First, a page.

Human coronaviruses (HCoV) are associated with a range of respiratory illnesses that affect the status of underlying chronic lung diseases and congestive heart failure. In 1998-99, prototype HCoV strains (229E and OC43) were associated with about 1/7th of acute respiratory illnesses in chronically ill veterans. Recently described groups 1 and 2 HCoV strains (NL63 and HKU1) were associated with a small number of illnesses in 1998-99. Re-evaluations of the spectrum of HCoV-associated illness and virulence of new viral strains are needed. This study will prospectively assess the clinical impact of HCoV in older, chronically ill patients compared to healthy young adults. Hypotheses: 1) Acute respiratory illness associated with HCoV infection is clinically significant, results in unplanned utilization of health care services in older, chronically ill patients compared to younger patients and has seasonal and inter-year patterns, 2) Strains of HCoV that are currently circulating are different than in 1998-99 and prototype strains, and are associated with more severe illness, and 3) Spike (S) gene nucleotide sequence variability may contribute to pathogenicity and severity of illness. We propose a four year, prospective clinical trial to assess acute respiratory illnesses in 500 patients aged 60 years and older with chronic lung and heart disease and a comparator group of 500 young healthy adults. We will identify illnesses that are associated with groups 1 and 2 HCoV infection determined by serology and RT- PCR. Nasal washings will be used to assess mucosal antibody responses. Serum neutralizing antibodies will be measured to further assess strain specificity and functionality of the immune response. Nasal/oropharyngeal secretions will be tested for HCoV viral RNA by RT-PCR, and those positive will undergo sequence analysis of the Spike (S) gene that encodes the viral S protein. The S protein appears functionally important, because it is responsible for receptor binding and fusion and is a determinant of virulence and tissue tropism. Consensus sequences of PCR products will be compared to determine diversity of currently circulating viral strains and will be compared to historical and prototype strains. Analysis of the S gene sequences and the clinical illnesses will allow hypothesis generation regarding contributions of sequence to virulence. We will assess clinical signs and symptoms, duration and severity of acute illness, and health care utilization, comparing between the two subject groups and between HCoV strains. Impact on Veterans Health Care: Characterization of HCoV-caused illnesses, currently circulating strains, their seasonal incidence and viral divergence from historical and prototype strains that may be associated with pathogenicity, will improve our knowledge of the impact of HCoV infections on an at-risk VA patient population. Improved care of patients and information to guide future projects focused on the development of antiviral therapy and vaccines are possible benefits.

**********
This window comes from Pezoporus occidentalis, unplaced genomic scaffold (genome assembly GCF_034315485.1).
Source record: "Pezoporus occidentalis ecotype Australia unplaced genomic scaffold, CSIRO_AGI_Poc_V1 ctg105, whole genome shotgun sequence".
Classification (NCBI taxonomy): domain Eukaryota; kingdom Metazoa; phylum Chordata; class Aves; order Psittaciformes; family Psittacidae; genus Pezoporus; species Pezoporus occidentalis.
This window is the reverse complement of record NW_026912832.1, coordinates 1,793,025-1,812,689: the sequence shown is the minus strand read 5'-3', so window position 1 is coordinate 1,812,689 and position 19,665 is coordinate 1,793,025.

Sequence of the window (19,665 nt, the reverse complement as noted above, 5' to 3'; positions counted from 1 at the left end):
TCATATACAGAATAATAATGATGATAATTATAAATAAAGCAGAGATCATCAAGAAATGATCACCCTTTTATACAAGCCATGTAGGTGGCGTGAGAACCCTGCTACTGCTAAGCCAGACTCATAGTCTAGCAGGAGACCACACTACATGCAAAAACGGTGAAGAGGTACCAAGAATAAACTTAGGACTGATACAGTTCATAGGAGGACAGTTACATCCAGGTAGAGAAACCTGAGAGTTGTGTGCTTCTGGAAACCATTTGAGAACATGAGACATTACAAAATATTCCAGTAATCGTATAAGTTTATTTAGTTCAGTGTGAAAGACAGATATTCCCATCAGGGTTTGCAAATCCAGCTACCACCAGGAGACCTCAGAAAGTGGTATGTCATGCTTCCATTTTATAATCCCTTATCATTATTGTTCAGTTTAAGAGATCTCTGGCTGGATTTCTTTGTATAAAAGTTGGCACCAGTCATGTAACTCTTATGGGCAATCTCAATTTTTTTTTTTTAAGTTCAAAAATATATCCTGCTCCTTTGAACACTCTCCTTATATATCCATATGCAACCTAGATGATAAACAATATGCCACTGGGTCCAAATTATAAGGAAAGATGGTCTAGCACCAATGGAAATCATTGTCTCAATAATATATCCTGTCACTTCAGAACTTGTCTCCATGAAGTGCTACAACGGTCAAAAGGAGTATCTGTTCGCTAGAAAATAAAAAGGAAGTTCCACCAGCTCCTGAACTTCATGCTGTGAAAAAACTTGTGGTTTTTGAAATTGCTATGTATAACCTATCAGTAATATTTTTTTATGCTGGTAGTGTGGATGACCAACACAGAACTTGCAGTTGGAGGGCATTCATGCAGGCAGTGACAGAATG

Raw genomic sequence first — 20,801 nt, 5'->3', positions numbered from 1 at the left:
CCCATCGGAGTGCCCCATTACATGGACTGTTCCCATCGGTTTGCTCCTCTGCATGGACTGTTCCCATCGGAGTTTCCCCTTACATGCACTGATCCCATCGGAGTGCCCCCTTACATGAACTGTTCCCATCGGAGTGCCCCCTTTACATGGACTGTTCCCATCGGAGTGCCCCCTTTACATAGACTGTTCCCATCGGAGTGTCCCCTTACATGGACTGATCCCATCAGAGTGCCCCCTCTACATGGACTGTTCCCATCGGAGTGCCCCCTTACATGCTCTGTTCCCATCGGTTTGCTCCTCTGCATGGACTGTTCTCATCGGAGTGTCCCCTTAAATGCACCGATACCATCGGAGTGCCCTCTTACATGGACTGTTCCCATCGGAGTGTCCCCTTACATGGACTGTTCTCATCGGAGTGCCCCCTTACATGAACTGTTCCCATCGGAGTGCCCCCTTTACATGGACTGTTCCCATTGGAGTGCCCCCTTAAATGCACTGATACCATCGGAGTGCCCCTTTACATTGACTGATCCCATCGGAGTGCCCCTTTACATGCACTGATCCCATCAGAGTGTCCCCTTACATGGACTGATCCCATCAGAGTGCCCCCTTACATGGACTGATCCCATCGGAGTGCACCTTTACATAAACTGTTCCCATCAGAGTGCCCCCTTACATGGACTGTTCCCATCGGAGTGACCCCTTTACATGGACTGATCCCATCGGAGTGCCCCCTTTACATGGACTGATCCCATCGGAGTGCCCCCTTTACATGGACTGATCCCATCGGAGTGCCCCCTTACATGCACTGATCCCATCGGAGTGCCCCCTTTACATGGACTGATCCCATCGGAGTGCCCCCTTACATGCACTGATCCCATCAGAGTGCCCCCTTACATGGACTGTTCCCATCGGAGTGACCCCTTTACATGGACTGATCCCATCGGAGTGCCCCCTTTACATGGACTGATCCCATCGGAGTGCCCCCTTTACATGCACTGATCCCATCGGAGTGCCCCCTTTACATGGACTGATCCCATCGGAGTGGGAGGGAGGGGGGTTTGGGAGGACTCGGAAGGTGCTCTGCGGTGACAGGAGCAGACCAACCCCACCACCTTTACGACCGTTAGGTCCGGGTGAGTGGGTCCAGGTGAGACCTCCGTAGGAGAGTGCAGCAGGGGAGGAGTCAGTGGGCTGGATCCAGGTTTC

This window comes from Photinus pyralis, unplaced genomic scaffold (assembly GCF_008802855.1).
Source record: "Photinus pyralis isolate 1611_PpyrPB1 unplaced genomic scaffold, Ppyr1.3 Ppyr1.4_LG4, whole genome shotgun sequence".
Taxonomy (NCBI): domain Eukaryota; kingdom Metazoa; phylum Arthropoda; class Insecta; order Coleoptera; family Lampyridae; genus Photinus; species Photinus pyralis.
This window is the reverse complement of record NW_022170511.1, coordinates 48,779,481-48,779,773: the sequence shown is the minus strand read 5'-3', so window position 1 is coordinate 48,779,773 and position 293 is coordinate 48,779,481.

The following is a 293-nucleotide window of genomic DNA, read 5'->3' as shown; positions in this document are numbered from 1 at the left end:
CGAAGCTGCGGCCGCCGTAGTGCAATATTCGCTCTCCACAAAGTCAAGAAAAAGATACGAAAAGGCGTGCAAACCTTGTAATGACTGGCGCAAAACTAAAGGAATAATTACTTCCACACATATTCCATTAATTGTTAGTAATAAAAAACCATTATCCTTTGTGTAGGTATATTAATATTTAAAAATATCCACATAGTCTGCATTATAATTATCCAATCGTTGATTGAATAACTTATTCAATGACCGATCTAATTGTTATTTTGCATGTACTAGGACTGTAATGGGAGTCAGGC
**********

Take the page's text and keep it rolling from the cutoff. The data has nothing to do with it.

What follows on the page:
Public Health Relevance

VA patient populations with underlying heart and lung diseases are susceptible to infection with human coronaviruses (HCoV). The common cold, but also more severe illnesses involving the respiratory tract may result, including those similar to influenza and even pneumonia. The impact of such infections on this population will be assessed in this four year study in terms of frequency in different seasons, the characteristics and severity of the associated illness and resultant use of healthcare resources. Five hundred older patients with underlying chronic lung and heart diseases and 500 younger, healthy adults will be enrolled in the study. Illnesses in the older patients will be compared to those in younger, healthy adults. Understanding the burden of HCoV infection in VA patients and the effects of viral diversity on clinical findings may provide impetus for future studies seeking the development of new antiviral treatments and vaccines. Knowing the seasonal and inter-year changes in the HCoV strains that circulate and the impact of HCoV infections on healthcare utilization will also help in planning for the care of patients and potentially improve healthcare for veterans.

National Institute of Health (NIH)
Veterans Affairs (VA)
Non-HHS Research Projects (I01)
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Infectious Diseases A (INFA)
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St. Louis VA Medical Center
St. Louis
United States
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